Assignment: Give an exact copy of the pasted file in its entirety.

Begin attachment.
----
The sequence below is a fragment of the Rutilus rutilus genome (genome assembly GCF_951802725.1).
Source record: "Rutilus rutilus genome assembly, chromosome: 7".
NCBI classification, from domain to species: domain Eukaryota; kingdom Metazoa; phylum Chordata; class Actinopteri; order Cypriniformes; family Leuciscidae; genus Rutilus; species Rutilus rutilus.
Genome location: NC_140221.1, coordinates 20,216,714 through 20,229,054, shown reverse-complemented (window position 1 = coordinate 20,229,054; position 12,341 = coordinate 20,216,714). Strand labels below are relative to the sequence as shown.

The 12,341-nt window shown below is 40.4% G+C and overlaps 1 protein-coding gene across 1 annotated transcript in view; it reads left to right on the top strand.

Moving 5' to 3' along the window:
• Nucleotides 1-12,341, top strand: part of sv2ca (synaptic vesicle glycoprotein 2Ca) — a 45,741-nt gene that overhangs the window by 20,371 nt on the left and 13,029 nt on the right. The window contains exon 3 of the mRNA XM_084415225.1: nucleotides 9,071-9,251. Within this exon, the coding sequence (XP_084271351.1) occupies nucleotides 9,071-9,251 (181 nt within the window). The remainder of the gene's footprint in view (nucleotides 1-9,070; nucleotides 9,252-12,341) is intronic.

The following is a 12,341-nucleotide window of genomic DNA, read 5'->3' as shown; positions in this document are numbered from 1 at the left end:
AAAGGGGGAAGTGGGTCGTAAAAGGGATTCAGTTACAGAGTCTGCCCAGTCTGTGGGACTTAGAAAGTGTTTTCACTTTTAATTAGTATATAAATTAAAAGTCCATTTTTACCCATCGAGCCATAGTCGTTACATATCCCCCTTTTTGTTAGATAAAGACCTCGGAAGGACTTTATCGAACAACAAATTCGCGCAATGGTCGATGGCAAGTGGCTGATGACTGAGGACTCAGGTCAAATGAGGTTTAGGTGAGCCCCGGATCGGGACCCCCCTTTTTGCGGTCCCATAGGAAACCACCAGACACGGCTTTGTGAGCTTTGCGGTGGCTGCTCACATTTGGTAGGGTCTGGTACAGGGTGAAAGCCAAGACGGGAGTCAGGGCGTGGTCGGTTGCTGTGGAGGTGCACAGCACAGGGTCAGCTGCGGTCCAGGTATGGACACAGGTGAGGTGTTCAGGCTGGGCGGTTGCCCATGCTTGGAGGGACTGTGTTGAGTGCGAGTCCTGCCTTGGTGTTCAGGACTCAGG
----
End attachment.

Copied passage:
The sequence below is a fragment of the Rutilus rutilus genome (genome assembly GCF_951802725.1).
Source record: "Rutilus rutilus genome assembly, chromosome: 7".
NCBI classification, from domain to species: domain Eukaryota; kingdom Metazoa; phylum Chordata; class Actinopteri; order Cypriniformes; family Leuciscidae; genus Rutilus; species Rutilus rutilus.
Genome location: NC_140221.1, coordinates 20,216,714 through 20,229,054, shown reverse-complemented (window position 1 = coordinate 20,229,054; position 12,341 = coordinate 20,216,714). Strand labels below are relative to the sequence as shown.

The 12,341-nt window shown below is 40.4% G+C and overlaps 1 protein-coding gene across 1 annotated transcript in view; it reads left to right on the top strand.

Moving 5' to 3' along the window:
• Nucleotides 1-12,341, top strand: part of sv2ca (synaptic vesicle glycoprotein 2Ca) — a 45,741-nt gene that overhangs the window by 20,371 nt on the left and 13,029 nt on the right. The window contains exon 3 of the mRNA XM_084415225.1: nucleotides 9,071-9,251. Within this exon, the coding sequence (XP_084271351.1) occupies nucleotides 9,071-9,251 (181 nt within the window). The remainder of the gene's footprint in view (nucleotides 1-9,070; nucleotides 9,252-12,341) is intronic.

The following is a 12,341-nucleotide window of genomic DNA, read 5'->3' as shown; positions in this document are numbered from 1 at the left end:
AAAGGGGGAAGTGGGTCGTAAAAGGGATTCAGTTACAGAGTCTGCCCAGTCTGTGGGACTTAGAAAGTGTTTTCACTTTTAATTAGTATATAAATTAAAAGTCCATTTTTACCCATCGAGCCATAGTCGTTACATATCCCCCTTTTTGTTAGATAAAGACCTCGGAAGGACTTTATCGAACAACAAATTCGCGCAATGGTCGATGGCAAGTGGCTGATGACTGAGGACTCAGGTCAAATGAGGTTTAGGTGAGCCCCGGATCGGGACCCCCCTTTTTGCGGTCCCATAGGAAACCACCAGACACGGCTTTGTGAGCTTTGCGGTGGCTGCTCACATTTGGTAGGGTCTGGTACAGGGTGAAAGCCAAGACGGGAGTCAGGGCGTGGTCGGTTGCTGTGGAGGTGCACAGCACAGGGTCAGCTGCGGTCCAGGTATGGACACAGGTGAGGTGTTCAGGCTGGGCGGTTGCCCATGCTTGGAGGGACTGTGTTGAGTGCGAGTCCTGCCTTGGTGTTCAGGACTCAGG